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Nitrogen a limiting factor in aquaculture production

Claude E. Boyd, Ph.D.

Nitrogen fertilizers can stimulate phytoplankton growth, increase natural food base

TAN and phosphate input from aquafeed promote phytoplankton abundance and support natural productivity in culture systems.

Nitrogen is essential to all living organisms mainly because it is a component of amino acids that make up protein. It is second only to phosphorus in its importance as a nutrient-limiting factor for plant growth. Plants use ammonium and nitrate as nitrogen sources. Protein from plants is the source of organic nitrogen and essential amino acids for animals. Bacteria decompose the remains of dead plants and animals, and rely on these residues for organic nitrogen and essential amino acids.

Molecular nitrogen comprises about 78 percent of the volume of gases in the atmosphere. Surface waters typically contain 10 to 15 mg per liter dissolved molecular nitrogen. Nitrogen gas is relatively inert and unavailable as a nutrient to most organisms. Some blue-green algae and bacteria, however, can reduce molecular nitrogen to ammonia for use in the synthesis of amino acids and protein, a process known as nitrogen fixation. Nitrogen-fixing microorganisms become a source of plant-available nitrogen when they die and decay. 

Roles in aquatic production

Fig. 1 depicts the nitrogen cycle. Nearly all aspects of this cycle operate in aquaculture ponds and profoundly influence water quality. Nitrogen fertilizers such as urea or ammonium nitrate can be applied to ponds to stimulate phytoplankton growth and increase the natural food base for fish or shrimp production.

Fig. 1: The global nitrogen cycle.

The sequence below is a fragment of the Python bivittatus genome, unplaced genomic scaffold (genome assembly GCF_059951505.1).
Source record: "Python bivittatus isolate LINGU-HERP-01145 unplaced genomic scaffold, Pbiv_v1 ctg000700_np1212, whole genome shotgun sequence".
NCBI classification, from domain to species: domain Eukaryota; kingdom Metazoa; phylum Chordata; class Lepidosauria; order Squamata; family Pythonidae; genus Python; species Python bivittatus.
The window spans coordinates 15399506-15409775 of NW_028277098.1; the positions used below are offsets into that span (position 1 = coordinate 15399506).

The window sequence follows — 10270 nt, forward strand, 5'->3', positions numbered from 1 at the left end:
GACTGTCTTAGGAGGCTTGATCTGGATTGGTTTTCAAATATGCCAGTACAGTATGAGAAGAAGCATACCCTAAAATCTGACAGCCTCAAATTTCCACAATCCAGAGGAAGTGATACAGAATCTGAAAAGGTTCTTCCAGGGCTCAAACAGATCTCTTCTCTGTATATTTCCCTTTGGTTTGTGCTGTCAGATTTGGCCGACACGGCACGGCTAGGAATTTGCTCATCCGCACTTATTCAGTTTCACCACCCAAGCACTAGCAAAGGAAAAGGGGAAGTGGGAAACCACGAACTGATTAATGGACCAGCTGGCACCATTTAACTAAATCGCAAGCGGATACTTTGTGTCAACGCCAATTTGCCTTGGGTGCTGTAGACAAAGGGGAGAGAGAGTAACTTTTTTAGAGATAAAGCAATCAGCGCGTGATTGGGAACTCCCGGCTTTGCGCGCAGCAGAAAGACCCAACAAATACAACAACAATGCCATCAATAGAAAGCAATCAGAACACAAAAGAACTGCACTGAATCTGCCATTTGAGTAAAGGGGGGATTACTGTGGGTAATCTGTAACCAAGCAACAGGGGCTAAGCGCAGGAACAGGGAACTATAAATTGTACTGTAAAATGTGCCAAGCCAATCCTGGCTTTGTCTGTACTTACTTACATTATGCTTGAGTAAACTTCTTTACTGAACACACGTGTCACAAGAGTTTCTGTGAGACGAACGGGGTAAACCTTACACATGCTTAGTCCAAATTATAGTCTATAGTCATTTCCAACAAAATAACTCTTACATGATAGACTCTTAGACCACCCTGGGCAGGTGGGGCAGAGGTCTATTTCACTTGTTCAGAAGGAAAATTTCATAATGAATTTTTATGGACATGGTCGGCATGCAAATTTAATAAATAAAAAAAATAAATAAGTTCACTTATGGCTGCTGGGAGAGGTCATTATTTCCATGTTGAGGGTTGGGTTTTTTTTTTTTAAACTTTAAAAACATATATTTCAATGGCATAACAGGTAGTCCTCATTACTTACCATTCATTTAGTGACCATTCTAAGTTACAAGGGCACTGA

Urea is an organic compound, but it hydrolyzes in water, yielding ammonia and carbon dioxide. Of course, phosphorus fertilizer usually is applied simultaneously with nitrogen fertilizer. When organic fertilizers are applied to ponds, they are decomposed by bacteria, and ammonia and phosphate are released.

Aquatic animal production can be increased greatly above that possible in fertilized ponds by using high-quality feeds that contain 25 to 40 percent crude protein. Cultured animals convert 20 to 40 percent of feed nitrogen into biomass. Much of the rest is converted to ammonia by microorganisms that decompose uneaten feed and feces and by excretion of ammonia by the culture species. 

Ammonia exists in water in a pH- and temperature-dependent equilibrium with ammonium. Analytical methods for ammonia measure both ammonia and ammonium or total ammonia nitrogen (TAN). The percentage of ammonia in TAN can be calculated from water temperature and pH (Table 1).

Boyd, Percentage of un-ionized ammonia in waters, Table 1

(° C)
(° C)
(° C)
(° C)
(° C)
Table 1. Percentage of un-ionized ammonia in waters of different temperatures and pH.

Ammonia is a metabolic waste that is potentially toxic to aquatic animals, but ammonium is essentially nontoxic at concentrations encountered in aquaculture systems. Ammonia toxicity is more likely at high feeding rates. The input of TAN and phosphate from feeding increases phytoplankton abundance. Phytoplankton photosynthesis causes pH to increase, which favors a higher percentage of ammonia.

Ammonium is absorbed by phytoplankton and other aquatic plants and converted to organic nitrogen in plant tissue. Plant uptake exerts a major control on TAN concentration, but when plants die and decay, ammonia is released. Nitrification, the process by which ammonia nitrogen is oxidized to nitrate by nitrifying bacteria, is an important control on TAN concentration. 

For unexplained reasons, nitrite concentration sometimes increases in ponds. Nitrite also can be toxic to aquatic animals, for it is absorbed and interferes with the ability of blood to transport oxygen.


Denitrification is the process by which denitrifying bacteria in anaerobic sediment or water respire using oxygen from nitrate as a substitute for molecular oxygen. Nitrogen in nitrate is transformed to molecular nitrogen and diffuses into the atmosphere. Denitrification occurs through different pathways. Ammonia also is a gas that can diffuse from water to the air. A study at Auburn University found that diffusion of ammonia from aquaculture ponds ranged 0.01 to 1.00 kg nitrogen per hectare per day. Ammonia loss was most rapid on windy days.